Senior executives from the Group’s major businesses are required to attend the ROC on a rotational basis and present on the risk and control framework in their business, so that the members of the ROC can ask questions on the processes in place, the risks present in each business and any new or evolving risks which may be on their horizon, and also to seek confirmation that the appropriate risk culture continues to be in place in each of the major businesses. 

Chaired by the Chief Financial Officer, other members of the Committee include the Group Director Controlling and Finance Director Tourism, the directors of Compliance & Risk, Financial Accounting, Treasury & Insurance, Group Reporting & Analysis, Assurance, M&A, Investor ­Relations and representatives from the IT and Legal Compliance functions. The director of Group Audit attends without having voting rights to maintain the independence of their function. The ROC reports quarterly to the Executive Board to ensure that it is kept abreast of changes in the risk landscape and developments in the management of principal risks, and to facilitate regular quality discussions on risks and risk management at the Executive Board.

The Executive Board has also established a Group Risk team to ensure that the risk management system functions effectively and that the risk management policy is implemented appropriately across the Group. The Group Risk team supports the risk management process by providing guidance, support and challenge to management whilst acting as the central point for co-ordinating, monitoring and reporting on risk across the Group. The Group Risk team is responsible for the administration and operation of the risk and control software which underpins the Group’s risk reporting and risk management process.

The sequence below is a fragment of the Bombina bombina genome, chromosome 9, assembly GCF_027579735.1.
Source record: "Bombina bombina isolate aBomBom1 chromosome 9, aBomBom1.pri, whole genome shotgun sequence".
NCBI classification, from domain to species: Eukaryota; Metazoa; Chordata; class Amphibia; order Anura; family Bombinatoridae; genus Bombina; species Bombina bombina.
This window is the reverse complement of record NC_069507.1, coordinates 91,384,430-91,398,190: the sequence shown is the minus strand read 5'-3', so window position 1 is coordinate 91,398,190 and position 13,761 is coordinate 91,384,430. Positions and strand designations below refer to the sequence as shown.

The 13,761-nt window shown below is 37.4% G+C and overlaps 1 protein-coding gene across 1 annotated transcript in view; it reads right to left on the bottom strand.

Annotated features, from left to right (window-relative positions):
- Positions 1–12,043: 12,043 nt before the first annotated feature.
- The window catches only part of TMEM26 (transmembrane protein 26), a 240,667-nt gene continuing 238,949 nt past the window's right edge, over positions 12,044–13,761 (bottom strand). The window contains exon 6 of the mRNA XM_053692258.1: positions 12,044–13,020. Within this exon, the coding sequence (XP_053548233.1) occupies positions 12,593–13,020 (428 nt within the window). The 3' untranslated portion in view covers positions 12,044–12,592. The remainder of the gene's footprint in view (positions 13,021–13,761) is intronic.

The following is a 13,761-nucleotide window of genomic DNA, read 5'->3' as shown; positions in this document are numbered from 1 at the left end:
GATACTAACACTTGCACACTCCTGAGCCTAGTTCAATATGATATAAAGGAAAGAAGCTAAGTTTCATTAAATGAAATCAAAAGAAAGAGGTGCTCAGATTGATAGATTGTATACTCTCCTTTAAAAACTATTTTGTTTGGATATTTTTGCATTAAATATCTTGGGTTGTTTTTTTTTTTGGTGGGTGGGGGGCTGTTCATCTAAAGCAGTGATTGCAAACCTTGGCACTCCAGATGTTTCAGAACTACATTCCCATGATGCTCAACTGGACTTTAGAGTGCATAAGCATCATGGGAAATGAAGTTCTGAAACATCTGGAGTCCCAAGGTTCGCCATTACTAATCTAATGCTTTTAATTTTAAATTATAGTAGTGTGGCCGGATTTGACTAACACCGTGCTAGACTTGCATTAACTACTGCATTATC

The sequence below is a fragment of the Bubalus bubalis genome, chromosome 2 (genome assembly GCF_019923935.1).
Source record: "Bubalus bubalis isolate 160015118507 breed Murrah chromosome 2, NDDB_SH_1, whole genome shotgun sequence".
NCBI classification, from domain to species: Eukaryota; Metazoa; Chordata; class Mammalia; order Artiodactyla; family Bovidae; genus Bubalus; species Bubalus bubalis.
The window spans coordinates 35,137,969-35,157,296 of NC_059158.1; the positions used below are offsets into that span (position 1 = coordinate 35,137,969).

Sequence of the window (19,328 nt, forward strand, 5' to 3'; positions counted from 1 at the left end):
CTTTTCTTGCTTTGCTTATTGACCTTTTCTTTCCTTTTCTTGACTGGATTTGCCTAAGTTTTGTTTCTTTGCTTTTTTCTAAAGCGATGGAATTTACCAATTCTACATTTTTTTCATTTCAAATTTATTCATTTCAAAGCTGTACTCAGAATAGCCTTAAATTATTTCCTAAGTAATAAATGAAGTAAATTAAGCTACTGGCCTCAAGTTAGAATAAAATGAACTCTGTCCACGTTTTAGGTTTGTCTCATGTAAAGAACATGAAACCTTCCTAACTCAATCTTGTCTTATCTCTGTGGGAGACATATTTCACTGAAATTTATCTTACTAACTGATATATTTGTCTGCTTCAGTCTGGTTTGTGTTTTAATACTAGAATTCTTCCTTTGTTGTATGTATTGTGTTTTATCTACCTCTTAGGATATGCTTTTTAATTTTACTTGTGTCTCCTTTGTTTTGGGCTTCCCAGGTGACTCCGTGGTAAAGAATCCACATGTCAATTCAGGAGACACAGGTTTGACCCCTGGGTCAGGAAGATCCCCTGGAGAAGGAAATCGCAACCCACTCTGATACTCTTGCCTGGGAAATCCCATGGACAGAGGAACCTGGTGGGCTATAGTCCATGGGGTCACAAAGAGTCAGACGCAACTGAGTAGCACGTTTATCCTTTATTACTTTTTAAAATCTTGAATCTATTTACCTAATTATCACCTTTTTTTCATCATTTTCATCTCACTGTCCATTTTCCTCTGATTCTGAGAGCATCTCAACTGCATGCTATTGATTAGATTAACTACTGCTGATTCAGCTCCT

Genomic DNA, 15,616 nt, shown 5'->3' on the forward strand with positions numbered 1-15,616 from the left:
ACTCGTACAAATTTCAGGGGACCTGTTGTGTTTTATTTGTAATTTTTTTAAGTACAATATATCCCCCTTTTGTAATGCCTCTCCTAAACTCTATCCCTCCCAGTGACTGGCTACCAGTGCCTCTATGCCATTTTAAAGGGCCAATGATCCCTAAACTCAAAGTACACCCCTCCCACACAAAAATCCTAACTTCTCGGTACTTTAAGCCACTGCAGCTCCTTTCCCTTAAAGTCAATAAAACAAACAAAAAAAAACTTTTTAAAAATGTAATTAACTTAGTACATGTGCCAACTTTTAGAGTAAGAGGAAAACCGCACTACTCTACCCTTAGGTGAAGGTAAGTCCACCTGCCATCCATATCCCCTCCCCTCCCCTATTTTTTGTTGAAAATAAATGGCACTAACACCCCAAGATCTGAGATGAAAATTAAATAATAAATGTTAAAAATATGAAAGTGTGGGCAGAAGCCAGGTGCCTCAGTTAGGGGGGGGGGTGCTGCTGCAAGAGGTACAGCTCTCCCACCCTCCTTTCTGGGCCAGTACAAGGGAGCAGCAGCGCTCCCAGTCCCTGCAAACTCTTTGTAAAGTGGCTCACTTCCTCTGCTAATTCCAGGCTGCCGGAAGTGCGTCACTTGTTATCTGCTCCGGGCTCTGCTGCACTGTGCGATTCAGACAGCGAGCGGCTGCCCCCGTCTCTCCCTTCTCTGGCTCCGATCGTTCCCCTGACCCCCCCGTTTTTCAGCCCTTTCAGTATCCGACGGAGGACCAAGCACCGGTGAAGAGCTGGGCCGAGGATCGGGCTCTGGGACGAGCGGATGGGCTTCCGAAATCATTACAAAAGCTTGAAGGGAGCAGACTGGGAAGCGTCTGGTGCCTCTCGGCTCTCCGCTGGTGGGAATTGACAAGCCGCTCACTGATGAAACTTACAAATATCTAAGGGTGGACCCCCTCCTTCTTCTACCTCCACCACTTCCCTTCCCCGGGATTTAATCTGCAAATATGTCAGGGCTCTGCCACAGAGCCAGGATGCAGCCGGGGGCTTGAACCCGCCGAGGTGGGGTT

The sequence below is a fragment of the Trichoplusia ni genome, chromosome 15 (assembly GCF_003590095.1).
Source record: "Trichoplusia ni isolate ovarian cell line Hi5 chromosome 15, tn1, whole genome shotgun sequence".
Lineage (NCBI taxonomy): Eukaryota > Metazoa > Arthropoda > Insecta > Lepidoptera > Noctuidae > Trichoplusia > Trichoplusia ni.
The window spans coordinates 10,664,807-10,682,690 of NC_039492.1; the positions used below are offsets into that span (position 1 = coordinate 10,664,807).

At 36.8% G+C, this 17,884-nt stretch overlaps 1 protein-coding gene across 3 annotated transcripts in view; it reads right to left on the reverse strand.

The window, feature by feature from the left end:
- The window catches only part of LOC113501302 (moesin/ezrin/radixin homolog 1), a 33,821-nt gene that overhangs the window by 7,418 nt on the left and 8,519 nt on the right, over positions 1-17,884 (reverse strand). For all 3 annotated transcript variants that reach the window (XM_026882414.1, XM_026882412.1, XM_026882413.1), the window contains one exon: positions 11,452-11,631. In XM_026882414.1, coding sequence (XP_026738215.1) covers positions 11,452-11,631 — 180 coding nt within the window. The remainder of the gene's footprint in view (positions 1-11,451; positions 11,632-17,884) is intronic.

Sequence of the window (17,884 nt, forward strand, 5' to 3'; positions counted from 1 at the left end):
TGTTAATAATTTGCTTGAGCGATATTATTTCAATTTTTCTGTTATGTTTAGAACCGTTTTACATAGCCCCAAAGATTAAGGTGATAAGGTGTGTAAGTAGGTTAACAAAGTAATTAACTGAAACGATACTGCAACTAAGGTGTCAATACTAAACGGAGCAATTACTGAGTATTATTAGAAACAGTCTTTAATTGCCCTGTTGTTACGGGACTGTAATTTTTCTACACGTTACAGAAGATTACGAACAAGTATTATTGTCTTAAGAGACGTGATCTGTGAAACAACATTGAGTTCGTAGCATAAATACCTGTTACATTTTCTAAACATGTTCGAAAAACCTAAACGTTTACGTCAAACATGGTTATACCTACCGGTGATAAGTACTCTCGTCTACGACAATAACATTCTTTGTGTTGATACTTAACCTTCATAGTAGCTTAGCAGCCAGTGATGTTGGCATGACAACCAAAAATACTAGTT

Each division and source market within the Group is required to adopt the Group Risk Management policy. In order to do this, each either has their own Risk Committee or includes risk as a regular agenda item at their Board meetings to ensure that it receives the appropriate senior management attention within their business. In addition, the divisions and source markets each appoint a Risk Champion, who promotes the risk management policy within their business and ensures its effective application. The Risk Champions are necessarily in close contact with the Group Risk team and they are critical both in ensuring that the risk management system functions effectively and in implementing a culture of continuous improvement in risk management and reporting.

Risk Management Process 
The Group Risk team applies a consistent risk methodology across all key areas of the business. This is underpinned by risk and control software which reinforces clarity of language, visibility of risks, controls and actions and accountability of ownership. Although the process of risk identification, assessment and response is continuous and embedded within the day-to-day operations of the divisions and source markets, it is consolidated, reported and reviewed at varying levels throughout the Group on at least a quarterly basis.

Risk identification: On a quarterly basis, line management closest to the risks identify the risks relevant to the pursuit of the strategy within their business area in the context of four types of risk:

  • longer-term strategic and emerging threats; 
  • medium-term challenges associated with business change programmes; 
  • short-term risks triggered by changes in the external and regulatory environment; and
  • short-term risks in relation to internal operations and control.

A risk owner is assigned to each risk, who has the accountability and authority for ensuring that the risk is appropriately managed.

Risk descriptions: The nature of the risk is articulated, stating the under­lying concern the risk gives arise to, identifying the possible causal factors that may result in the risk materialising and outlining the potential consequences should the risk crystallise. This allows the divisions / source markets and the Group to assess the interaction of risks and potential triggering events and / or aggregated impacts before developing appropriate mitigation strategies to target causes and / or consequences.